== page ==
Struggling with an animal near your ball? If you’re worried about moving it you’ll enjoy this addition in the latest Rules of Golf update
The list of Local Rules for Final Open Qualifying contained something new. So new, in fact, that it had only been published the day before the 36-hole marathon got under away at West Lancashire, Royal Cinque Ports, Dundonald, and Royal Porthcawl.
But it’s not just a rule that might help the best in the game. If your club brings it in, it might one day get you out of a tight spot as well.
When you play a sport in nature, it’s inevitable that, sometimes, those who live in the great outdoors will refuse to play ball.
Some animals are loose impediments – think spiders, worms, insects. You’re allowed to move them, in any way that you see fit, but if the ball moves while you’re doing it you get a one-shot penalty.
What, though, if an animal is not a loose impediment? What if it’s something sturdier altogether – like a stubborn squirrel, a grumpy goose, or – at some clubs I’ve been at – something even weightier like sheep or deer?
A new Model Local Rule – E-13 – seeks to address this. When an animal is touching or is near a player’s ball, you can try to shoo it away. If it causes the ball to move while you’re doing so, then it’s been moved by an outside influence (Rule 9.6) and you just replace it.
If whatever is causing the hold up is a bit more reluctant, though, you had an unpredictable choice. You could try and get rid of the animal and risk a one-shot penalty if you caused the ball to move. You could play it as lies – good luck trying to find a stance – or you could take penalty relief.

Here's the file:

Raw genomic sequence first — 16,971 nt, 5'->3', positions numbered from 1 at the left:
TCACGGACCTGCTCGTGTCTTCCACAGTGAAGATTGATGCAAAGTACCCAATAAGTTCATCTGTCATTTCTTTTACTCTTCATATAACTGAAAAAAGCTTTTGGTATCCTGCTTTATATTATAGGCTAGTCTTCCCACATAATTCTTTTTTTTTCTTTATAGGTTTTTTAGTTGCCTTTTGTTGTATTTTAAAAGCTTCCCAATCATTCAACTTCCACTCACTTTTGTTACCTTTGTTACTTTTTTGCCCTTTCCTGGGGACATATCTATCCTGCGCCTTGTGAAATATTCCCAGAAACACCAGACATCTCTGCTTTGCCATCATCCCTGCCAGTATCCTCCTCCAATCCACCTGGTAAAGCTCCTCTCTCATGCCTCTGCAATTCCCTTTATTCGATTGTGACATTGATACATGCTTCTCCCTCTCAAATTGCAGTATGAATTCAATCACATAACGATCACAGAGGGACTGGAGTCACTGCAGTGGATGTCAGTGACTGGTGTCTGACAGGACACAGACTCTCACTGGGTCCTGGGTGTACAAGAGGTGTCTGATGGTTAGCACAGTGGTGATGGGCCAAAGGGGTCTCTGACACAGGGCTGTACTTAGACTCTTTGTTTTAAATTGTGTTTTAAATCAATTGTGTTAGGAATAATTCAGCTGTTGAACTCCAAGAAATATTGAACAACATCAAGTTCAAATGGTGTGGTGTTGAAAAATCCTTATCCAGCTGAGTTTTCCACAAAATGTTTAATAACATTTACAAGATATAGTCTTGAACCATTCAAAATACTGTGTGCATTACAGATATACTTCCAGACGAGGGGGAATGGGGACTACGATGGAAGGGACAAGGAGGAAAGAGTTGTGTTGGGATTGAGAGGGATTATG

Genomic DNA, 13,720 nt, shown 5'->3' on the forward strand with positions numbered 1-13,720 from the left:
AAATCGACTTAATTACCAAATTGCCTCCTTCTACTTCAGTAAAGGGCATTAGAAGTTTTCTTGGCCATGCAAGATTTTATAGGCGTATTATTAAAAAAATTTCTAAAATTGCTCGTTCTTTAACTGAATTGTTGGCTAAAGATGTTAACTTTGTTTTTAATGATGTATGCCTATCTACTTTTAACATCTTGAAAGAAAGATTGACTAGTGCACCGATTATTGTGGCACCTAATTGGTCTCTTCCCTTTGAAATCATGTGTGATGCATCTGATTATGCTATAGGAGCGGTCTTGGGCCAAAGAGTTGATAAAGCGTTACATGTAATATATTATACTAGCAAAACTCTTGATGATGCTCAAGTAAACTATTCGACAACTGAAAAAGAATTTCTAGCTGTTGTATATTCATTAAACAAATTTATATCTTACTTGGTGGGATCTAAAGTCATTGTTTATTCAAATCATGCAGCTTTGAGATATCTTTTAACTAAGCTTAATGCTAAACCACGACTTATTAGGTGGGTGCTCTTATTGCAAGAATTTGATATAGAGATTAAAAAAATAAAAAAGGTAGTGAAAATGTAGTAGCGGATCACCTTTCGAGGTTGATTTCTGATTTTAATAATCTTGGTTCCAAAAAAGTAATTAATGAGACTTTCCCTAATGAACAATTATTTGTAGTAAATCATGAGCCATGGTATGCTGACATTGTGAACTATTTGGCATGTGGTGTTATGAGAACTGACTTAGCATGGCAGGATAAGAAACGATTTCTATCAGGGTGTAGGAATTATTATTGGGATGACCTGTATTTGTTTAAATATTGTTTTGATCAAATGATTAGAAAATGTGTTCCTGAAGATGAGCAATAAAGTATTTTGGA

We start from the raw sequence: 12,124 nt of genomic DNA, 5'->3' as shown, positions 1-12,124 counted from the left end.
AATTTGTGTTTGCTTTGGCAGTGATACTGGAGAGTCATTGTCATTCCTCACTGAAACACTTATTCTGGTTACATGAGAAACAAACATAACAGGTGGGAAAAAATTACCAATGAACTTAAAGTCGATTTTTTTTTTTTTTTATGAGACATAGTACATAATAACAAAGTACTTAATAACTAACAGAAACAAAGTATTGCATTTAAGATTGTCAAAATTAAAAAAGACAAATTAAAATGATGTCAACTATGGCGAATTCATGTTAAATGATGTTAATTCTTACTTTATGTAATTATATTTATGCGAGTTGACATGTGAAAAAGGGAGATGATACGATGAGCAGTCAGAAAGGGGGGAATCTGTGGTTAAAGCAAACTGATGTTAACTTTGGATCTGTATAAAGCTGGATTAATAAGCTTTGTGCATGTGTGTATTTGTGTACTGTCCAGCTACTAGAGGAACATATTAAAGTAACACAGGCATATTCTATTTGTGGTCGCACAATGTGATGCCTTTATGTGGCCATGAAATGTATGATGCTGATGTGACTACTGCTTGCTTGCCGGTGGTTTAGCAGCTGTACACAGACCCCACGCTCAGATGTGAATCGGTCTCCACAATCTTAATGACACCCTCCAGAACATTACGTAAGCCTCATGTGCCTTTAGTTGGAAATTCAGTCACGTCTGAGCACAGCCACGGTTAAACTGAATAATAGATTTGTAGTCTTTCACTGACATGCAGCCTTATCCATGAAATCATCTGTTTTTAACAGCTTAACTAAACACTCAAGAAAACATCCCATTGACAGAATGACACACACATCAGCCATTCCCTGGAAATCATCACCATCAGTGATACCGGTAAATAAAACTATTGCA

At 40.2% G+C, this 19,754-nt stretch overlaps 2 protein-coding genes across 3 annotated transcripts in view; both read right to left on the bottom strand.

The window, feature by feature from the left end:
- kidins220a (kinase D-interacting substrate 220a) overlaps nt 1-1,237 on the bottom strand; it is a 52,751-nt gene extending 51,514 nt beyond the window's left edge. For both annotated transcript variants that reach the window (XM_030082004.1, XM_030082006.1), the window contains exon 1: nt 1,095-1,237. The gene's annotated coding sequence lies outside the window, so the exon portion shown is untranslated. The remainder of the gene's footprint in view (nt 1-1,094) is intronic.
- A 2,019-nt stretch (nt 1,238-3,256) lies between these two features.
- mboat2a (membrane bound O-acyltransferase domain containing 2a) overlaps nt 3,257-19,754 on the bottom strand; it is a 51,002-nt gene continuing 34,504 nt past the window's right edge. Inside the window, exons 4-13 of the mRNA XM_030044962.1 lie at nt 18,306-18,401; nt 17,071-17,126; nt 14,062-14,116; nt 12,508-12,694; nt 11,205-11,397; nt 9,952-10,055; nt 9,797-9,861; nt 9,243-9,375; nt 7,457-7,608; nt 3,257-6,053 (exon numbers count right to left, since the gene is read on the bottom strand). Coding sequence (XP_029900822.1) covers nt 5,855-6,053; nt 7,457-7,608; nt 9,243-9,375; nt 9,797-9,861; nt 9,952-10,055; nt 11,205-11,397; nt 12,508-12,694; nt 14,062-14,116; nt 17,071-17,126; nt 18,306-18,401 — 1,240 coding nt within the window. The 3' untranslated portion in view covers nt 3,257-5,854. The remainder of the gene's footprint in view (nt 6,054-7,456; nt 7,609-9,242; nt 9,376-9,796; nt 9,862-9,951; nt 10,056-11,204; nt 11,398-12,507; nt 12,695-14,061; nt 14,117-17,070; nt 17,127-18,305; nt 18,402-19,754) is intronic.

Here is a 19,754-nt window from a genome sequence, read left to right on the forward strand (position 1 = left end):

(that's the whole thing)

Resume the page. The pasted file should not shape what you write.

All pretty unsatisfactory options if you found yourself in a pickle.
With the new Local Rule, should your club implement it, you can remove the animal without fear of consequence (just don’t be rough!).
Here’s what it says:
“A player may remove an animal, other than those defined as a loose impediment, that is touching or near their ball without penalty and may do so in any way. If the player’s ball moves while they are removing the animal: There is no penalty, and the ball must be replaced on its original spot (which if not known must be estimated).
It will be interesting to see what classifies as “near” – it might rather depend on the animal – but this feels like a sensible solution which may even find its way into the full Rules of Golf at the next revision in 2027.
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